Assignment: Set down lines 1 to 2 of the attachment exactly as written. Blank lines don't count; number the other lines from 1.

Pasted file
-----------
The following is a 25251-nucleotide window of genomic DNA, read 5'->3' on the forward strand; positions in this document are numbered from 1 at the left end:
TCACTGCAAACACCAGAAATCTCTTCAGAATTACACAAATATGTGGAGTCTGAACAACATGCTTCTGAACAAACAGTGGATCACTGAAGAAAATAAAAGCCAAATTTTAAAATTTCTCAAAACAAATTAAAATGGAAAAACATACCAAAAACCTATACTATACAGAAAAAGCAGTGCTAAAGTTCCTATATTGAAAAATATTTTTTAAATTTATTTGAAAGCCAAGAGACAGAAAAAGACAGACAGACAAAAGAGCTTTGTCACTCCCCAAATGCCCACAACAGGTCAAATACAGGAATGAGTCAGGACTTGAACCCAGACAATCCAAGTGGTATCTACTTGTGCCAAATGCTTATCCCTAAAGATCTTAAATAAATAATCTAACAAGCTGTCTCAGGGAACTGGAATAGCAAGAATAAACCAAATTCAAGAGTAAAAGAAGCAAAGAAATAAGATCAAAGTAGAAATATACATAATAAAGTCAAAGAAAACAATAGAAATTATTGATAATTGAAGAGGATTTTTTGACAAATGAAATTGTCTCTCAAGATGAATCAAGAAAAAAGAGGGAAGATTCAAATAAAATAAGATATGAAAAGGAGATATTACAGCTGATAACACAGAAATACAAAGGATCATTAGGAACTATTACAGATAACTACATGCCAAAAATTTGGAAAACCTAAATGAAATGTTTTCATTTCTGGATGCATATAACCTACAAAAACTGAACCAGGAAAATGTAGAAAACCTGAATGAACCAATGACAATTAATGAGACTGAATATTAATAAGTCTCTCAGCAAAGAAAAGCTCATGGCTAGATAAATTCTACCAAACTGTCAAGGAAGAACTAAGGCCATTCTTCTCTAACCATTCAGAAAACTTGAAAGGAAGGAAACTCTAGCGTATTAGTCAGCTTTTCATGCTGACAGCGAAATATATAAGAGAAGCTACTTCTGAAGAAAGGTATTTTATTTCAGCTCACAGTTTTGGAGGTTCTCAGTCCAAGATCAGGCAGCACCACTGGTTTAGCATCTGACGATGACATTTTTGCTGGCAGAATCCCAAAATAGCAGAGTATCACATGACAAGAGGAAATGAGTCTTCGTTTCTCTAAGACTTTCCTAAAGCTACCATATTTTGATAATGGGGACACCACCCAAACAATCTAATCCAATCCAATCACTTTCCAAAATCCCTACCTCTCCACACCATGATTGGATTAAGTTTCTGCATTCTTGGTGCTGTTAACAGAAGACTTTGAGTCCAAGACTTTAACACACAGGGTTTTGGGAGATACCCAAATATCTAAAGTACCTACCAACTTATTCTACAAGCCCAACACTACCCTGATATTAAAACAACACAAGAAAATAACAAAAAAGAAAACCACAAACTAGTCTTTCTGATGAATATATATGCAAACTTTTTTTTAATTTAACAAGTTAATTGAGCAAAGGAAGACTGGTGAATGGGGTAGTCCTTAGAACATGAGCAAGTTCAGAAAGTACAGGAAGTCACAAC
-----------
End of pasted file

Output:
The following is a 25251-nucleotide window of genomic DNA, read 5'->3' on the forward strand; positions in this document are numbered from 1 at the left end:
TCACTGCAAACACCAGAAATCTCTTCAGAATTACACAAATATGTGGAGTCTGAACAACATGCTTCTGAACAAACAGTGGATCACTGAAGAAAATAAAAGCCAAATTTTAAAATTTCTCAAAACAAATTAAAATGGAAAAACATACCAAAAACCTATACTATACAGAAAAAGCAGTGCTAAAGTTCCTATATTGAAAAATATTTTTTAAATTTATTTGAAAGCCAAGAGACAGAAAAAGACAGACAGACAAAAGAGCTTTGTCACTCCCCAAATGCCCACAACAGGTCAAATACAGGAATGAGTCAGGACTTGAACCCAGACAATCCAAGTGGTATCTACTTGTGCCAAATGCTTATCCCTAAAGATCTTAAATAAATAATCTAACAAGCTGTCTCAGGGAACTGGAATAGCAAGAATAAACCAAATTCAAGAGTAAAAGAAGCAAAGAAATAAGATCAAAGTAGAAATATACATAATAAAGTCAAAGAAAACAATAGAAATTATTGATAATTGAAGAGGATTTTTTGACAAATGAAATTGTCTCTCAAGATGAATCAAGAAAAAAGAGGGAAGATTCAAATAAAATAAGATATGAAAAGGAGATATTACAGCTGATAACACAGAAATACAAAGGATCATTAGGAACTATTACAGATAACTACATGCCAAAAATTTGGAAAACCTAAATGAAATGTTTTCATTTCTGGATGCATATAACCTACAAAAACTGAACCAGGAAAATGTAGAAAACCTGAATGAACCAATGACAATTAATGAGACTGAATATTAATAAGTCTCTCAGCAAAGAAAAGCTCATGGCTAGATAAATTCTACCAAACTGTCAAGGAAGAACTAAGGCCATTCTTCTCTAACCATTCAGAAAACTTGAAAGGAAGGAAACTCTAGCGTATTAGTCAGCTTTTCATGCTGACAGCGAAATATATAAGAGAAGCTACTTCTGAAGAAAGGTATTTTATTTCAGCTCACAGTTTTGGAGGTTCTCAGTCCAAGATCAGGCAGCACCACTGGTTTAGCATCTGACGATGACATTTTTGCTGGCAGAATCCCAAAATAGCAGAGTATCACATGACAAGAGGAAATGAGTCTTCGTTTCTCTAAGACTTTCCTAAAGCTACCATATTTTGATAATGGGGACACCACCCAAACAATCTAATCCAATCCAATCACTTTCCAAAATCCCTACCTCTCCACACCATGATTGGATTAAGTTTCTGCATTCTTGGTGCTGTTAACAGAAGACTTTGAGTCCAAGACTTTAACACACAGGGTTTTGGGAGATACCCAAATATCTAAAGTACCTACCAACTTATTCTACAAGCCCAACACTACCCTGATATTAAAACAACACAAGAAAATAACAAAAAAGAAAACCACAAACTAGTCTTTCTGATGAATATATATGCAAACTTTTTTTTAATTTAACAAGTTAATTGAGCAAAGGAAGACTGGTGAATGGGGTAGTCCTTAGAACATGAGCAAGTTCAGAAAGTACAGGAAGTCACAAC